As much as I still tap dance into the office, I’m excited about this transition. Millions of customers depend on us for our services, and more than a million employees depend on us for their livelihoods. Being the CEO of Amazon is a deep responsibility, and it’s consuming. When you have a responsibility like that, it’s hard to put attention on anything else. As Exec Chair I will stay engaged in important Amazon initiatives but also have the time and energy I need to focus on the Day 1 Fund, the Bezos Earth Fund, Blue Origin, The Washington Post, and my other passions. I’ve never had more energy, and this isn’t about retiring. I’m super passionate about the impact I think these organizations can have.
Amazon couldn’t be better positioned for the future. We are firing on all cylinders, just as the world needs us to. We have things in the pipeline that will continue to astonish. We serve individuals and enterprises, and we’ve pioneered two complete industries and a whole new class of devices. We are leaders in areas as varied as machine learning and logistics, and if an Amazonian’s idea requires yet another new institutional skill, we’re flexible enough and patient enough to learn it.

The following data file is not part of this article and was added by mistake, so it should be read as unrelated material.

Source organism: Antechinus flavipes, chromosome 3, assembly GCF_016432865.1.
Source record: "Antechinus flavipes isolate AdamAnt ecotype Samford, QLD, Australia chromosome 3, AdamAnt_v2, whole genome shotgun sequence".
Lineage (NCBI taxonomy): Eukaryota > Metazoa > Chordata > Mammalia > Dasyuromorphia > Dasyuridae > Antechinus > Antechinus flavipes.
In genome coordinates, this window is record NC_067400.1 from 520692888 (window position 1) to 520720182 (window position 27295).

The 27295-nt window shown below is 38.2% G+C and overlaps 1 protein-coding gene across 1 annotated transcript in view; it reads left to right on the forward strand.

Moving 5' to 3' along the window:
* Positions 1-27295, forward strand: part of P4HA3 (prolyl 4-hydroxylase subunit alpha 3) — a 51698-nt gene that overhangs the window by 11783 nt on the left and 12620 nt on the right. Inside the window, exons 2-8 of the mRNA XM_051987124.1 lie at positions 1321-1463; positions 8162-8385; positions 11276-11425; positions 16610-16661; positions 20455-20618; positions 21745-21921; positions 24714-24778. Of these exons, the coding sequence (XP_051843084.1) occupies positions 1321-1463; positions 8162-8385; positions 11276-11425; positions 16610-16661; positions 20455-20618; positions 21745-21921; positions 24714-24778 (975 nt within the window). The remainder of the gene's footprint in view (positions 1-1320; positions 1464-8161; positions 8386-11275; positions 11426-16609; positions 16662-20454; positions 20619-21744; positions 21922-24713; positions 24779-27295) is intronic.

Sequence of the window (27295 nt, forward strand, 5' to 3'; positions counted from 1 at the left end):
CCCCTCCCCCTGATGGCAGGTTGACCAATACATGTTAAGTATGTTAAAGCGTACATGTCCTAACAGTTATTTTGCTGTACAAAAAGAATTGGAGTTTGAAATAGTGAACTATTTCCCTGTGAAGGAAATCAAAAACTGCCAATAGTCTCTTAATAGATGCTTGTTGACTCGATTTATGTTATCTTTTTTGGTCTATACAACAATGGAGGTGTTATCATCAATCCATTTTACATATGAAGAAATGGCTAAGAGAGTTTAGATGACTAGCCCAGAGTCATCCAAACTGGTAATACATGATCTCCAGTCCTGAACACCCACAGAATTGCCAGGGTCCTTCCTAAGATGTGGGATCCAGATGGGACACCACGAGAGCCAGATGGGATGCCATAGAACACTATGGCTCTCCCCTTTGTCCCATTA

Keep inventing, and don’t despair when at first the idea looks crazy. Remember to wander. Let curiosity be your compass. It remains Day 1.
Bezos founded Amazon in 1994 on a road trip with his ex-wife MacKenzie.
It made him the richest man in the world with a net worth of $188billion.
He and Elon Musk trade the title depending on their respective companies’ success in the markets.
Amazon’s share price went up by 1.1 percent after the announcement but were not dramatically changed.
Jassy, a married father-of-two and Harvard graduate, was recently hailed by Amazon employees as a decisive ‘shark’.
It was his decision to end Amazon’s business with Parler, an unregulated social media site favored by the alt-right that was used, in part, to orchestrate the January 6 Capitol riot.
‘He has a tremendous amount of trust in his team, but you have to be at the highest levels of diligence and preparation for any meeting with him.